- They are to witness to Jesus as the fulfillment of Scripture.
- They are to proclaim the crucified Jesus as the risen King.
- They are to call people to repent of their willful rebellion against God and receive forgiveness of sins through Jesus.
- See Paulâs theology of this in 1 Cor. 2.
- Jesus tells them, wait for the outpouring of the Spirit. Acts 1:4; Lk. 24:49
- He will send them what the Father has promised.
- They will be clothed with power from on high.
- Jesus blesses them and is taken up into heaven.
Stay Focused on the Mission. The Problem of Distractions: Jesus Refocuses His Curious Disciples: Then they gathered around him and asked him, âLord, are you at this time going to restore the kingdom to Israel?â He said to them: âIt is not for you to know the times or dates the Father has set by his own authority. But you will receive power when the Holy Spirit comes on you; and you will be my witnesses in Jerusalem, and in all Judea and Samaria, and to the ends of the earth.â Acts 1:6-8
- They have expectations & unanswered questions about the kingdom
- They are not to focus on politics, military power & conquest.
- They are not to focus on resolving end-times debates.
- Jesus focuses their attention on the reality of the Kingdom now!
- The Kingdom of God with us now in the power of the Holy Spirit
- see Paulâs prayer in Eph. 3:14-21.
- What did their waiting look like? Luke 24:52-53; Acts 1:12-14.
- After the ascension, they wait ten days before the outpouring of the Spirit.
- The disciples worshiped him. They returned to Jerusalem with great joy, & continually blessed God in the temple courts. 24
- Their hearts are full of worship, praise, & blessing expressed daily at the temple, a dangerous place for Jesus.
- At times they gathered in private to pray with a larger group of followers of Jesus.Acts 1:12-14.
- A Community of Disciples Maturing.
- Together, their hearts & minds are centered on the crucified & risen Jesusâa community of faithful followers.
- The Kingdom of God with us now in the power of the Holy Spirit
- To be an effective witness to Jesus and the kingdom of God, I must:
- Be convinced in my thinking at the deepest level that he died to reconcile us to the Father, that he was raised from the dead, and that he now reigns and will return in glory.
- Be empowered by the Holy Spirit to experience this new, abundant life with Jesus.
- Be alive with Christ in the world through worship, praise, prayer, and love.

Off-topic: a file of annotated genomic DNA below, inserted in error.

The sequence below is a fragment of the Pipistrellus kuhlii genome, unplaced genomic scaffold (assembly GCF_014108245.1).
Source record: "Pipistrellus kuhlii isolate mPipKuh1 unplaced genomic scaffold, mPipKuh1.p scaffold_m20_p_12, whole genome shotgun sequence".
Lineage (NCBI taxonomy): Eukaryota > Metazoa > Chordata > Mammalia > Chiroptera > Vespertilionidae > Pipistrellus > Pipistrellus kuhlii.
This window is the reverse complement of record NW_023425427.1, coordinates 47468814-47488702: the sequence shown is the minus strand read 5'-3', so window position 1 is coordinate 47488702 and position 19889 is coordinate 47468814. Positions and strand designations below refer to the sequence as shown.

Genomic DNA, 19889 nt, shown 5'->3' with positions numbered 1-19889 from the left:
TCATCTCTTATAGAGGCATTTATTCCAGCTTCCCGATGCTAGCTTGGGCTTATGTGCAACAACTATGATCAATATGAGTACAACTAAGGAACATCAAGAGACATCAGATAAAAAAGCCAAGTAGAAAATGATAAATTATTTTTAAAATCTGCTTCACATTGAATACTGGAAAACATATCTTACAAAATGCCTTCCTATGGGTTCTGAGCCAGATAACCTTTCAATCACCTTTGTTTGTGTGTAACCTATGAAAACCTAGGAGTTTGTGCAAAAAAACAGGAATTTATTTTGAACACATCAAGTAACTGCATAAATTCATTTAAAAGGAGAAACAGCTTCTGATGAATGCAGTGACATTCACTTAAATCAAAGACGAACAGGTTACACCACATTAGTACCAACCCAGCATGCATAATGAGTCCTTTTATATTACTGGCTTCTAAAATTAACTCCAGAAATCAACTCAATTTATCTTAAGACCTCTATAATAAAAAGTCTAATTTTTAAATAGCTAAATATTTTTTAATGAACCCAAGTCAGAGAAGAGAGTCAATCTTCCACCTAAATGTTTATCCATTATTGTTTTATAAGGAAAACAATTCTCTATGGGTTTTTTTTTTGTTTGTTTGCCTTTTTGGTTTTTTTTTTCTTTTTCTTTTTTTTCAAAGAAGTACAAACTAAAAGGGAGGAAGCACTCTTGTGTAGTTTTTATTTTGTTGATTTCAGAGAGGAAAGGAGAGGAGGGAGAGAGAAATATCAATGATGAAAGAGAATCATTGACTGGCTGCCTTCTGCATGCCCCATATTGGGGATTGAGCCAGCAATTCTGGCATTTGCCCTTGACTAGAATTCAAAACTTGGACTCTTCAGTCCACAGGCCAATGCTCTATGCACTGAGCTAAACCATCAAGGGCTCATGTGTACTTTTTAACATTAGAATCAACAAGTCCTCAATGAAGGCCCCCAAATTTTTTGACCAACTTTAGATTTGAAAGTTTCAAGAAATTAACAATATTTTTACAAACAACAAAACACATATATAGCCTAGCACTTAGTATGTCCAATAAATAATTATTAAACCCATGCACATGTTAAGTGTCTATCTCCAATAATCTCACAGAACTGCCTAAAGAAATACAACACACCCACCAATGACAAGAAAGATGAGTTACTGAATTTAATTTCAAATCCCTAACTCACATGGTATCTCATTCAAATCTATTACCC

- Fanner bees and praying Christians. Glenn Clarkâs parable of the âFanner Bees,â in The Lordâs Prayer as quoted by Frank Laubach in Prayer: The Mightiest Force in the World, p. 23.
Poem by C. S. Lewis
Among the hills a meteorite
Lies huge; and moss has overgrown,
And wind and rain with touches light
Made soft, the contours of the stone.
Thus easily can Earth digest
A cinder of sidereal fire,
And make her translunary guest
The native of an English shire.
Nor is it strange these wanderers
Find in her lap their fitting place,
For every particle thatâs hers
Came at the first from outer space.
All that is Earth has once been sky;
Down from the sun of old she came,
Or from some star that travelled by
Too close to his entangling flame.
Hence, if belated drops yet fall
From heaven, on these her plastic power
Still works as once it worked on all
The glad rush of the golden shower.
Reprinted by permission of Time and Tide
A Transcription of a Sermon by Timothy Keller.
Note: I found this sermon late in my preparation, but as is often the case, I found Timothy Kellerâs thoughts in challenging and encouraging. I hope you will find this helpful in your thinking. When Keller preaches, he is also teaching his audience to think deeply about the truth of scripture as it bears witness to Jesus.
MANY CONVINCING PROOFS
The Necessity of BeliefâOctober 12, 2003
The reading for today is taken from the book of Acts 1:1â11.
Itâs very typical today to hear people say, âChristianity once was plausible to the great breadth of people in society, but itâs not the case now. Weâve changed as a society. For example, we are much more skeptical about claims of miracles. Even more than that, weâre much more skeptical about claims that one religion has the truth. Weâve changed, and there was a time in which Christianity was more plausible to people in the world, but thatâs not the case today.â